For the first game we'll be a little long winded about what we are doing. Think of it as talking yourself through it.
Mumbai won the toss and elected to field first.
First we need to set up the starting XI in order. Adding up the first 3 columns is no problem, and then working out the top 4 bowlers by runs per 4 overs. If there is ever a tie for 4^{th} and 5^{th} place then the better wicket/ 4 overs is used. If this is also a tie then it actually doesn't matter which you use. So first we delete all but the six best bowlers and then adjust the stats of 5^{th} and 6^{th} place before adding up the bowling totals.
Name 
Runs 
Balls 
Fielding 
Runs/4 overs 
Wkts/4 Overs 
F du Plessis 
22 
19 
0.29 
28 
1.79 
M Vijay 
27 
21 
0.37 


S Raina 
34 
24 
0.45 
29 
1.09 
D Bravo 
25 
20 
0.42 


A Morkel 
28 
20 
0.22 


S Badrinath 
30 
26 
0.21 


MS Dhoni 
35 
27 
2.5 


R Jadeja 
23 
27 
0.33 
15 
0.4 
R Ashwin 
9 
10 
0.21 
26 
1.26 
S Jakati 
14 
11 
0.38 
29 
1.15 
D Bollinger 
20 
17 
0.23 
15 
0.64 
TOTAL 
267 
222 
5.61 
142 
6.33 
Interestingly our system has removed both Bravo and Morkel as bowlers. Two people who are almost certain to bowl, but even though we know this, we stick with the system. If using a system where we see a flaw like this we must then sit down and adjust the system until we get the answer we are looking for. We can't just change the results so Morkel and Bravo are bowling just because we know it's right, the system has to pick the bowlers. Why not change it to make it more accurate? Because we won't always know every player on the team so the system will stay flawed for teams where we are unfamiliar with the players.
Batting across all the batsmen is calculated as (120/222) x 267 = 144
Our calculations for 120 balls score goes down to Morkel at 104 balls giving us 136 runs. Adding on the other 16 gives us 152. The next batsman would be Badrinath who scores much faster then 1 run per ball, so we could tweak the system in light of such a large remaining number of balls. We could calculate the runs by applying Badrinath's Strike Rate to those last 16 balls and it would suit the system well. However we won't change it now because we already started. We can take a note of it and if you want to introduce this tweak then bring it in next game. For simplicity sake I'll leave it as it is.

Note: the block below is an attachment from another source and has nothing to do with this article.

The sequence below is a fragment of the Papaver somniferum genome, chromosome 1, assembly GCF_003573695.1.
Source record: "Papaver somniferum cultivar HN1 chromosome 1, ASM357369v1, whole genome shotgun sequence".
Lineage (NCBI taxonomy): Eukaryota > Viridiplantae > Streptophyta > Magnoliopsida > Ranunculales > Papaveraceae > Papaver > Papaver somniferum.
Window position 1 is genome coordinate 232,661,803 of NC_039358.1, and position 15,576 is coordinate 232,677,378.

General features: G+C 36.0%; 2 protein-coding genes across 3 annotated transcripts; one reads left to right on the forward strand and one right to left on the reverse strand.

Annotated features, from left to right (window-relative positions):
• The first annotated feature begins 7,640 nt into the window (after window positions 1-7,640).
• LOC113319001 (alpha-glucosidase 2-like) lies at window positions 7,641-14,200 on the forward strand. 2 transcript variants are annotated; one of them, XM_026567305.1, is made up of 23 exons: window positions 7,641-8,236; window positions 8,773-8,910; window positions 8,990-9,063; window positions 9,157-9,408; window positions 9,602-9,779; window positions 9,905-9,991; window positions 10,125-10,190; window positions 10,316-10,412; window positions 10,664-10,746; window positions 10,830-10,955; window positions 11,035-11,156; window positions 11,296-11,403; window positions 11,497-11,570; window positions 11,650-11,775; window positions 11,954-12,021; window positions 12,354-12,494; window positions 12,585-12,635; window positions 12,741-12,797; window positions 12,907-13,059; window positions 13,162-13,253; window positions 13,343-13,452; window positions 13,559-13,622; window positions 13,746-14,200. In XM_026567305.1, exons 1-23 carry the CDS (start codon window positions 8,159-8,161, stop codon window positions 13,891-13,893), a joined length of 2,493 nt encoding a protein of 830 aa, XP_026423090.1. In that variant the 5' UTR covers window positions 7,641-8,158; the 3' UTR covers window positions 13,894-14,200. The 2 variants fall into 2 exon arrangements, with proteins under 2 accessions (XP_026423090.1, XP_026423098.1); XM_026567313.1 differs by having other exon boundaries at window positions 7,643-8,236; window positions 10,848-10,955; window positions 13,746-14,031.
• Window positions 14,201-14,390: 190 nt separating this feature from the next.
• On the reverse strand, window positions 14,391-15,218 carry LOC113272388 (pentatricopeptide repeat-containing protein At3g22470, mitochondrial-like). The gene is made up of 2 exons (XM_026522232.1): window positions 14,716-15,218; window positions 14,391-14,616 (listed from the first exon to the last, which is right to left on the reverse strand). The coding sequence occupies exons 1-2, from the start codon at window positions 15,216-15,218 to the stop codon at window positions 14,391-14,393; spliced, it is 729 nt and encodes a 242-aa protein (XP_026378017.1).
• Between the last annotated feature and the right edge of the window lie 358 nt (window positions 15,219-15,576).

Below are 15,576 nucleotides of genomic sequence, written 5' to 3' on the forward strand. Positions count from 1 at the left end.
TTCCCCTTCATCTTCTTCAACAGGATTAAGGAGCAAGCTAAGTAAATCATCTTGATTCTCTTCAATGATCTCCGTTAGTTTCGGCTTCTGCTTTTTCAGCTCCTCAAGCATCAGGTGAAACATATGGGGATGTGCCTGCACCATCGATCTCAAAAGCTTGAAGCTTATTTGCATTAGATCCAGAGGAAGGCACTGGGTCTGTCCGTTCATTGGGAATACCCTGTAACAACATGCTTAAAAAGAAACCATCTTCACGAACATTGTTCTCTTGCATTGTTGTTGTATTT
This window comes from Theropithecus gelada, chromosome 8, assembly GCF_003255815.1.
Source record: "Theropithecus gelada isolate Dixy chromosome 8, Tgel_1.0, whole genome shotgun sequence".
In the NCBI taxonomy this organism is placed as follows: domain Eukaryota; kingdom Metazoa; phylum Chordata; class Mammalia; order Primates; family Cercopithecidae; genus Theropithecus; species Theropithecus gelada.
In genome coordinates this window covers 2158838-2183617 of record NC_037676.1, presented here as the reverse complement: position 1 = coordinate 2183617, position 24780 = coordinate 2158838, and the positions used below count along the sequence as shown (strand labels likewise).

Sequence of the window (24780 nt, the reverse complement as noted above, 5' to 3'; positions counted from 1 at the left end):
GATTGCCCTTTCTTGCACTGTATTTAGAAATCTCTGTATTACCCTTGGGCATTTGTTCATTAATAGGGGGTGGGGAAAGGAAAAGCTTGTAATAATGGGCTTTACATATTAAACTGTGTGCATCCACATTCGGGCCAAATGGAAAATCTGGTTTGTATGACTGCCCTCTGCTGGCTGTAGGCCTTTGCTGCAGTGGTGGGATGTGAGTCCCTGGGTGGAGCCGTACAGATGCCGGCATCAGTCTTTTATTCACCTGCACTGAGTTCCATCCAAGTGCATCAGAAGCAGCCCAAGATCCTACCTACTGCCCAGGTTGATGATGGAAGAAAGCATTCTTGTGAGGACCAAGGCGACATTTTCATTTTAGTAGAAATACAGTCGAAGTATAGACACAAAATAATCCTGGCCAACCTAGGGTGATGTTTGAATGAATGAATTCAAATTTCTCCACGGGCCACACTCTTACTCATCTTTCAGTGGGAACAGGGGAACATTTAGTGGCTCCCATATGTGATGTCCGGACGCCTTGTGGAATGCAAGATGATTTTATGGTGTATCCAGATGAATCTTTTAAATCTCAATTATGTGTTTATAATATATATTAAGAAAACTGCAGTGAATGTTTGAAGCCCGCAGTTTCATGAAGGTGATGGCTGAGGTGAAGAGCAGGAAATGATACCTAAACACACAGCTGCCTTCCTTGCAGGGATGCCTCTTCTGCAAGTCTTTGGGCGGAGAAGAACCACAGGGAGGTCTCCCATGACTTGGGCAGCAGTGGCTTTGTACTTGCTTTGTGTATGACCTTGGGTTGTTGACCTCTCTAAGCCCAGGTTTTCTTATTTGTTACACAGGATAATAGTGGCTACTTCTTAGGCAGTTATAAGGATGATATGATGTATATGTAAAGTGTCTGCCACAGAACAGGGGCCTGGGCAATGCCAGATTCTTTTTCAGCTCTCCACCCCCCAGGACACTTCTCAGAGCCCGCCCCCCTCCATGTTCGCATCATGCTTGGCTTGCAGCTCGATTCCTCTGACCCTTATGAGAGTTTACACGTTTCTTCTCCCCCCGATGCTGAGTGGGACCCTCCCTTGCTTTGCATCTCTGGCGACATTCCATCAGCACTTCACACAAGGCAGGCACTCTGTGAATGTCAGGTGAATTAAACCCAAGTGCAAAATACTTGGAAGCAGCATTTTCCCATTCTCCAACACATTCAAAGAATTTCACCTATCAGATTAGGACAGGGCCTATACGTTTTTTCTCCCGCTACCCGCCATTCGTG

So averaging out the batting ratings gives us (144+152) / 2 = 148
Batting = 148
Bowling = 142 for 6.3
Fielding = 5.6
As fielding and wickets are worth so much we will stop rounding them off and use the first decimal place. I can be accused of rounding off too often but it's all in the name of simplicity and speed.
Let's now take a look at the Mumbai team.
Name 
Runs 
Balls 
Fielding 
Runs/4 overs 
Wkts/4 Overs 
R Levi 
31 
21 
0.36 


S Tendulker 
40 
32 
0.38 


R Sharma 
32 
24 
0.43 
15 
0.56 
A Rayudu 
26 
22 
0.5 


J Franklin 
33 
26 
0.29 


D Karthik 
26 
20 
0.62 


K Pollard 
29 
18 
0.54 
16 
0.7 
H Singh 
17 
12 
0.29 
26 
1.04 
L Malinga 
9 
8 
0.26 
27 
1.53 
A Nechim* 
9 
9 
0.04 
30 
1.17 
P Ojha 
5 
5 
0.22 
27 
1.43 
TOTAL 
257 
197 
3.93 
141 
6.43 
*A Nechim is listed as A Ahmed in many places. His full name is Abu Nechim Ahmed.
Batting = (150 + 156) / 2 = 157
Bowling = 141 for 6.4
Fielding = 3.9
Chennai bat vs Mumbai bowling = (148+141)/2 = Chennai 144.5
Mumbai bat vs Chennai bowling = (157+142)/2 = Mumbai 149.5
Chennai fielding vs Mumbai fielding = 5.6 vs 3.9 = Chennai (1.7 x 4) = 6.8
Chennai wickets vs Mumbai wickets = 6.3 vs 6.43 = Mumbai (0.13 x 8) = 1.04
We end up with Chennai by 0.76. That's right it has come down to less than 1 run. Our system had to go to decimal places to find us a winner. But being the first match of the season, maybe every game will be this close on the system, we don't know. 0.76 may turn out to be the biggest gulf between two teams in a match! We can guess, surmise and ponder all day or we can just take it as Chennai to win with a rating of 0.76 and move on to the next step.
Well our bank is still at the starting $100, so our maximum bet is $10. Easy.
$2 – {rating10} is the rule. Really? In the light of a real game we have come up with a rating of 0.76 and we were going to minus 10? It now seems that the staking rule number 2 was far too conservative. Given our first game has a rating of 0.76 it's fair to say a rating of ten would actually be huge. We are going to change our rule right here and now to something workable or we'll end up with the same price on every game, $2!
How about this:
$2{rating x 2.5}
Unfortunately we can't change the rule now so for the next game it will be in place. But that means we are now stuck with the unenviable price of $2. Even if we didn't have to minus ten rating points the price would sit at $1.99 so we basically want Chennai at the underdog price. Which means if it is less than $2 then we don't bet, and if it is less than $1.90 we bet on Mumbai.
Actual prices:
Chennai 2.04
Mumbai 1.93
Well, the system has as backing Chennai at $2.04. At least we get to bet.
Let's run through the checklist for Chennai:
Base bet 
2.50% 
Value bet by 10cents or more* 
No 
Both batting and bowling scores higher 
No 
Fielding score higher 
1.00% 
Overall comparison rating 20 or more higher 
No 
Won the toss 
No 
Wickets 7 or higher 
No 
Chosen by stats and the outsider on the market 
2.00% 
So that gives us a big 5.5% ($5.50) on Chennai.
The advantage of writing this during the game is I can give the result.
Mumbai won it easily and our bank has dropped to $94.50.
Interestingly the Mumbai team had a lower fielding rating and yet they made no mistakes in the field.
The system only chose Chennai by a fraction and the odds by a mere 4 cents, so it's fair to say there was always the danger we'd lose this one.